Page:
OCC watchdog investigates construction safety issues


Cayman’s government watchdog has begun a review of whether health and safety regulations at local work sites can be effectively policed.  

While she admits that current Department of Employment Relations occupational health and safety inspectors are doing the best they can, Complaints Commissioner Nicola Williams said she believes short-staffing and financial limitations are making inspectors’ jobs practically impossible.  

“They are not even a dedicated unit, they do everything,” Ms Williams said of the five current labour inspectors, who police everything from employment disputes to work site injuries. “They spend a fraction of their day doing health and safety inspections.”  

The issue of construction site safety was a hot button issue in the year or two following 2004’s Hurricane Ivan, when the rebuilding of Cayman led to a plethora of new construction work in the Islands. Several major work place injuries and two deaths were reported during the time.  

In April 2005, then-Department of Employment Relations head Walling Whittaker said the government would increase work site inspections due to a 460 per cent increase in construction workers on the Islands at the time.  

“Most of these workers are likely untrained and many of the newly established construction companies may be working with unsafe practices,” Mr. Whittaker said in April 2005. “This situation has created a high risk for accidents to occur and regrettably we have already seen two deaths and several serious injuries in the construction industry.” 

Ms Williams admits public attention to the government’s work in that area has fallen off of late.  

“Just because it no longer is on the radar doesn’t mean it’s not a problem,” Ms Williams said.  

Moreover, the commissioner said the issue is about to become very relevant in Cayman’s near future. She said a number of major construction projects are being planned by the ruling government which will require a large number of workers – many of whom are likely to be brought in from outside the Cayman Islands.  

“[We must ensure] the ability to properly inspect proposed major building projects involving nationals from countries whose health and safety regulations may be less rigorous than those in the Cayman Islands,” she said.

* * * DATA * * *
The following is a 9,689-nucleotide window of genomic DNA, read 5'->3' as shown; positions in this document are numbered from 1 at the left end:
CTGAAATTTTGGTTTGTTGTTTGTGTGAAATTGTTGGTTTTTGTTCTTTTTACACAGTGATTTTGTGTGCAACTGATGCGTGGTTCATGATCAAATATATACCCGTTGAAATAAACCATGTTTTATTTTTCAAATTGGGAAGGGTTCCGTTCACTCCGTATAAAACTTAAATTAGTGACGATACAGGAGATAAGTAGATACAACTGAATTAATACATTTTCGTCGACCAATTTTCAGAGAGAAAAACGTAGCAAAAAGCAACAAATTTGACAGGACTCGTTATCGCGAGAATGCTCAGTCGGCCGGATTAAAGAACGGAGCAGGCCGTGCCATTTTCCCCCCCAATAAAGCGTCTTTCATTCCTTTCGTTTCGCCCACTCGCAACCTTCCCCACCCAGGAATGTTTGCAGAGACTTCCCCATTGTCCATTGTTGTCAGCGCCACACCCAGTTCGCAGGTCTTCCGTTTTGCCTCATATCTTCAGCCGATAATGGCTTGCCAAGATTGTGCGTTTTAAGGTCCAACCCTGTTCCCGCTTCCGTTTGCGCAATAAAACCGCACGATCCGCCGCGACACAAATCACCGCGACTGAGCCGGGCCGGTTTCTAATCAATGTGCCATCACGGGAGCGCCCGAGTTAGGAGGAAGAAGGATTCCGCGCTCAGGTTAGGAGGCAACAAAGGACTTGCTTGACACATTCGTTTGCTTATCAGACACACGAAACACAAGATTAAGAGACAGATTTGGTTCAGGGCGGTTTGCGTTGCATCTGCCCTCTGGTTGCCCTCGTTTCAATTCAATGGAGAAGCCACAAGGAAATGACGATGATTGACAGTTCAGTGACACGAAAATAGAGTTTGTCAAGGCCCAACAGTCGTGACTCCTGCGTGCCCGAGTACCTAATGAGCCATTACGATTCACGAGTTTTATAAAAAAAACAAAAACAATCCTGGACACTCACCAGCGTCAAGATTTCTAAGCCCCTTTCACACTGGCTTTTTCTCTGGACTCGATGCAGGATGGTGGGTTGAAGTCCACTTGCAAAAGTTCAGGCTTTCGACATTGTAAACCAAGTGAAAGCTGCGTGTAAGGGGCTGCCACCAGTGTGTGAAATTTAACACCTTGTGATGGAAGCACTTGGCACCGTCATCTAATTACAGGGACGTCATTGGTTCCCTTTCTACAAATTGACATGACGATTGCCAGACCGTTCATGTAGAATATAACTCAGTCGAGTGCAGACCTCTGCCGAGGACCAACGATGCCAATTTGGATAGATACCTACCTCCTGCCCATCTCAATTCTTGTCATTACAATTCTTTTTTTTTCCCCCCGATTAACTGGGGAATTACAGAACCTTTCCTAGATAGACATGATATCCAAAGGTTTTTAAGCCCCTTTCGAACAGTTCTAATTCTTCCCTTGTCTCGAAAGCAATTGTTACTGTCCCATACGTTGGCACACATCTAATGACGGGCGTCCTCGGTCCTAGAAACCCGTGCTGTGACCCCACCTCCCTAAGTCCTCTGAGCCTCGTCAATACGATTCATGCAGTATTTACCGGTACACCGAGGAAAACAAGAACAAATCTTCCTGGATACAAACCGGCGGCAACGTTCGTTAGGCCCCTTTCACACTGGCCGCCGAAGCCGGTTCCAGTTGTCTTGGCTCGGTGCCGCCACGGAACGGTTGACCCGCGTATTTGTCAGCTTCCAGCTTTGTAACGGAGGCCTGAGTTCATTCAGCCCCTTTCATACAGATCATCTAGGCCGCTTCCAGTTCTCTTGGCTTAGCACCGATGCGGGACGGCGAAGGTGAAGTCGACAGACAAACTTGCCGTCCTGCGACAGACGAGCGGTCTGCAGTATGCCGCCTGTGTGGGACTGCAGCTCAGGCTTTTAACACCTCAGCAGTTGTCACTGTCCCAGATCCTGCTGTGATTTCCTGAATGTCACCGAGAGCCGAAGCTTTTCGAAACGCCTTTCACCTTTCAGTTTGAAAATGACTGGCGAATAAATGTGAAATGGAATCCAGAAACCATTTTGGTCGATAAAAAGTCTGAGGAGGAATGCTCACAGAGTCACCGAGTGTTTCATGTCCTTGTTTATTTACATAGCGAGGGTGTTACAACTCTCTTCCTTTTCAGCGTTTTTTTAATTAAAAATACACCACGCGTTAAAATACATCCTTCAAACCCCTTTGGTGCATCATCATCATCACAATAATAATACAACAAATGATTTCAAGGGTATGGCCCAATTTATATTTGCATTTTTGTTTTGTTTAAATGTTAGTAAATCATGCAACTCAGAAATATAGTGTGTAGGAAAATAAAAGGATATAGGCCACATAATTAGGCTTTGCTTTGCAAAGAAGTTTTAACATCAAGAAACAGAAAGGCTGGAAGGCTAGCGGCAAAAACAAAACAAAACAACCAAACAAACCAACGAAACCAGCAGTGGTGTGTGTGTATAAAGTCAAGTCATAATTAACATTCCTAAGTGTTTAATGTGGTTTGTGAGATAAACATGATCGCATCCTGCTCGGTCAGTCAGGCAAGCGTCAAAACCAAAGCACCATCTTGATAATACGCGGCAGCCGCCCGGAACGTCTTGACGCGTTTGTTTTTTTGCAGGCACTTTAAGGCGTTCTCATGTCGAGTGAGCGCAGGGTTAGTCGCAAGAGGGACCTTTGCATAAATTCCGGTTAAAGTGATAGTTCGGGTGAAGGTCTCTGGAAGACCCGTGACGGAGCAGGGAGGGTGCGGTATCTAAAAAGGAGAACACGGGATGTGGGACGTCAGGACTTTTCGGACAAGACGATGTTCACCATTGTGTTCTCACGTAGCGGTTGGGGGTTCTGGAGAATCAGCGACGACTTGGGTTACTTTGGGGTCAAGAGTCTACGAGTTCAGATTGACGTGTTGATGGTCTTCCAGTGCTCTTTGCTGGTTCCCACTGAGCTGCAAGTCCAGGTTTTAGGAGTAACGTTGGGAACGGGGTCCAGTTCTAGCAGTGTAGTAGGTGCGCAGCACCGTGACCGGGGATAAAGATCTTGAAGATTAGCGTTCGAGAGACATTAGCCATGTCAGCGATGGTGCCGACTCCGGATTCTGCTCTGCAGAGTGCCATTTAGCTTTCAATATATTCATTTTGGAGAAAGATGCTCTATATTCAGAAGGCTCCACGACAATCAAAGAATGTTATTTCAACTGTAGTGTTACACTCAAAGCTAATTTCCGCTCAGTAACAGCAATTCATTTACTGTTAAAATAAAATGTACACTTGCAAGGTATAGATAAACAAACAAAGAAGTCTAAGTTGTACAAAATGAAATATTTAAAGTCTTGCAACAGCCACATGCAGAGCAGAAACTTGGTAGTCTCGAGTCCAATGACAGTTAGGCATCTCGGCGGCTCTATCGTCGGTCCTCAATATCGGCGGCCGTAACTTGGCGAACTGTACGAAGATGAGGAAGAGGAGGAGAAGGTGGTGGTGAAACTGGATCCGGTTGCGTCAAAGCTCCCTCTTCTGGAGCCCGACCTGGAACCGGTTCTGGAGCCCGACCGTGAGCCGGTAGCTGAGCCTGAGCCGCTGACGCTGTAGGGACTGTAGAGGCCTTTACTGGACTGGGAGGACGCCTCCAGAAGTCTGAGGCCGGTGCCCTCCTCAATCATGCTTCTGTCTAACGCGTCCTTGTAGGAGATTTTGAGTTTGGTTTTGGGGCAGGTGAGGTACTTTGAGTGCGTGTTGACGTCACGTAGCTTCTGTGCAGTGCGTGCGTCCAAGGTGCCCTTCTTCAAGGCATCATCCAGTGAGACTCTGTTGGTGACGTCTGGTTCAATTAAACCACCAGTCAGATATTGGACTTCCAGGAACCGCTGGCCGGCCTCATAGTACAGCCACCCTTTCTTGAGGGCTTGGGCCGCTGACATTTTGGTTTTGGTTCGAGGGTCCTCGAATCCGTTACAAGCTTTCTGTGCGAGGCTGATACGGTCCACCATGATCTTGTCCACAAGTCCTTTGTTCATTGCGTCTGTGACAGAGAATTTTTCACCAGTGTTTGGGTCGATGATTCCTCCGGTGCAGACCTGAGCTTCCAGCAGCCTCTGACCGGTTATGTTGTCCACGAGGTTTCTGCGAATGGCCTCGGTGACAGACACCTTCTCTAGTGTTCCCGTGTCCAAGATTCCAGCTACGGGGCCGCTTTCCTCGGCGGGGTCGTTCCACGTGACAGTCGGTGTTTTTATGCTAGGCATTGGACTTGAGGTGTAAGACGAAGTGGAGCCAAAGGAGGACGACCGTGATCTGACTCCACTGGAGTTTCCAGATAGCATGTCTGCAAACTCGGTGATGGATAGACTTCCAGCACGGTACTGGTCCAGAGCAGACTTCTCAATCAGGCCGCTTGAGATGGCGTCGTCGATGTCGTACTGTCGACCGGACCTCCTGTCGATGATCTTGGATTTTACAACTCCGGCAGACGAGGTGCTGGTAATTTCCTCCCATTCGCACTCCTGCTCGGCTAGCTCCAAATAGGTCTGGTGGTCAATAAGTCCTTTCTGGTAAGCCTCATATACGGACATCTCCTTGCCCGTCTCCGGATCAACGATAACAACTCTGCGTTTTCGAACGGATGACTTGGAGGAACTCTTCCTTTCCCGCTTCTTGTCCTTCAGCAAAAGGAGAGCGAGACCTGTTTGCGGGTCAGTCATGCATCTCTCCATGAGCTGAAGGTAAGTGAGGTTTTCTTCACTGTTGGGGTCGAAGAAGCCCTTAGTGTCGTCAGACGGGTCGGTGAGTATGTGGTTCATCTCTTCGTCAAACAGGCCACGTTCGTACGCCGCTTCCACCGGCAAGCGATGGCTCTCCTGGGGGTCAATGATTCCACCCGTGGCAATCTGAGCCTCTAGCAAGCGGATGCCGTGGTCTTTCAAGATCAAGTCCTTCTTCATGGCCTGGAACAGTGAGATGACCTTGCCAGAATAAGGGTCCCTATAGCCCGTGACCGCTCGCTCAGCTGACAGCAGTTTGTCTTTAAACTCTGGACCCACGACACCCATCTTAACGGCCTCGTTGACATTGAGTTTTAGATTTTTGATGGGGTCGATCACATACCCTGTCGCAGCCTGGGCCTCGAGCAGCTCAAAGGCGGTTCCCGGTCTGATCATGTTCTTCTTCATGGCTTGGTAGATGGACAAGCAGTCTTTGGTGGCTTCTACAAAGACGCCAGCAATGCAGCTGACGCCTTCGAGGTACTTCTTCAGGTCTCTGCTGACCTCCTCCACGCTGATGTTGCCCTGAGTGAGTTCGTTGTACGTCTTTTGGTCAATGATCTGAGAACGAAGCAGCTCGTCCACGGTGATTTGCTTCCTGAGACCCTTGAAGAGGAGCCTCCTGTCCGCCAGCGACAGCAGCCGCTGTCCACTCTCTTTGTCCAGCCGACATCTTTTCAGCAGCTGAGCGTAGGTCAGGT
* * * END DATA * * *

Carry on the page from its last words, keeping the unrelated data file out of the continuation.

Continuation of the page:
Commissioner Williams did not list specific projects, but the government has proposed a number of major works including the building of Dr. Devi Shetty’s hospital in East End, the construction of two new cruise ship berthing facilities in George Town and West Bay, and the proposed improvement to the Spotts Jetty.  

“I have decided that an independent investigation is in the public interest so that an understanding of the government’s practices can be made clear – including the changes announced by [Employment] Minister Rolston Anglin in June 2010,” she said.  

Mr. Anglin announced in June 2010 that the Department of Employment relations would be split and its responsibilities placed under two separate entities.  

The first, the Department of Labour and Pensions, is planned to deal with all labour-related disputes, while the second, the Human Capital Development Agency, will focus on job placement and training initiatives.  

The reorganisation is the work of several months, which began partly out of concern for lack of enforcement of the National Pensions Law, and partly due to difficulties within the employment relations department.  

“Quite frankly in May 2009 the (employment relations) department was on the verge of a collapse,” Mr. Anglin said. “There was nothing but finger-pointing as staff struggled just to make it through the day without incident.”  

Mr. Anglin said that the Department of Labour and Pensions would serve as a “clearing house” of all labour and pension related complaints, presumably to include labour-related health and safety issues at construction sites.  

The changes to the government departments have not yet taken effect. 


Ms. Williams


  1. Health and Safety was not a concern for any contractor on the island and that includes the major ones. The islands largest contractor is working to standards I last came across by local builders in southern Africa. Site safety inductions, PPE, toolbox talks,general safety equipment like safety harnesses and hand rails on scaffolding were just not available,you’d be seen as trouble if you requested it. How many people have died in work place accidents on Cayman?

  2. Amen to that.

    Whatever happened to the DER training programmes?

    During the West Wind re-development I worked on a story about site safety that was spiked (killed off) by my then employer for financial reasons.

    On that site you had two categories of employees –

    1. White, wearing full OSHA/HASWA safety equipment – helmets, harnesses, boots, hi-viz vests, etc.

    2. Afro-Caribbean in trainers, t-shirts, no safety equipment, welding and cutting on cherry-pickers over the road at night with no protective equipment.

    The same was going on across the road with guys working on roofing with no safety equipment at all.

    Almost 40 years ago I worked on the introduction of workplace Health Safety legislation in the UK – you need to have similar laws in place before any of these new projects kick off because if you don’t it’s going to be carnage and that will make the international news in the worst possible wat.

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